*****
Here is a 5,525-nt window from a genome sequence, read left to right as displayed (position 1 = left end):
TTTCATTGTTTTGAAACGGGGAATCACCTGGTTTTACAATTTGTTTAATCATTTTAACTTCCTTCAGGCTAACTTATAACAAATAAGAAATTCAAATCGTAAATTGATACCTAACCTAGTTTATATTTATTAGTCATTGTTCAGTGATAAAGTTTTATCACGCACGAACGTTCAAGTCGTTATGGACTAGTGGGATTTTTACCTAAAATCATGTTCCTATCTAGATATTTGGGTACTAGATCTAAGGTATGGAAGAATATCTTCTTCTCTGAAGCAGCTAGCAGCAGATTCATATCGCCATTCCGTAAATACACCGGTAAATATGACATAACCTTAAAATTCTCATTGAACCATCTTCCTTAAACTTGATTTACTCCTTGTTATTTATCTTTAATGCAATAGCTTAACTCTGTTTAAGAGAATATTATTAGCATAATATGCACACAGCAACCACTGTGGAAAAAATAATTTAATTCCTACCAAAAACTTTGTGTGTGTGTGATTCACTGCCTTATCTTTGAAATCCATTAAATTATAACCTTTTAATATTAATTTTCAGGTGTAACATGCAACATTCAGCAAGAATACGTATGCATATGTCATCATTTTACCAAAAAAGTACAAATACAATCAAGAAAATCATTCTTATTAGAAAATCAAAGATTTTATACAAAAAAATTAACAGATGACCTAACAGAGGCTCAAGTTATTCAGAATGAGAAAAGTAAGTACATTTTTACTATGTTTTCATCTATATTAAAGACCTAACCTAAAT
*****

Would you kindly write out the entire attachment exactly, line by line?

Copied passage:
Here is a 5,525-nt window from a genome sequence, read left to right as displayed (position 1 = left end):
TTTCATTGTTTTGAAACGGGGAATCACCTGGTTTTACAATTTGTTTAATCATTTTAACTTCCTTCAGGCTAACTTATAACAAATAAGAAATTCAAATCGTAAATTGATACCTAACCTAGTTTATATTTATTAGTCATTGTTCAGTGATAAAGTTTTATCACGCACGAACGTTCAAGTCGTTATGGACTAGTGGGATTTTTACCTAAAATCATGTTCCTATCTAGATATTTGGGTACTAGATCTAAGGTATGGAAGAATATCTTCTTCTCTGAAGCAGCTAGCAGCAGATTCATATCGCCATTCCGTAAATACACCGGTAAATATGACATAACCTTAAAATTCTCATTGAACCATCTTCCTTAAACTTGATTTACTCCTTGTTATTTATCTTTAATGCAATAGCTTAACTCTGTTTAAGAGAATATTATTAGCATAATATGCACACAGCAACCACTGTGGAAAAAATAATTTAATTCCTACCAAAAACTTTGTGTGTGTGTGATTCACTGCCTTATCTTTGAAATCCATTAAATTATAACCTTTTAATATTAATTTTCAGGTGTAACATGCAACATTCAGCAAGAATACGTATGCATATGTCATCATTTTACCAAAAAAGTACAAATACAATCAAGAAAATCATTCTTATTAGAAAATCAAAGATTTTATACAAAAAAATTAACAGATGACCTAACAGAGGCTCAAGTTATTCAGAATGAGAAAAGTAAGTACATTTTTACTATGTTTTCATCTATATTAAAGACCTAACCTAAAT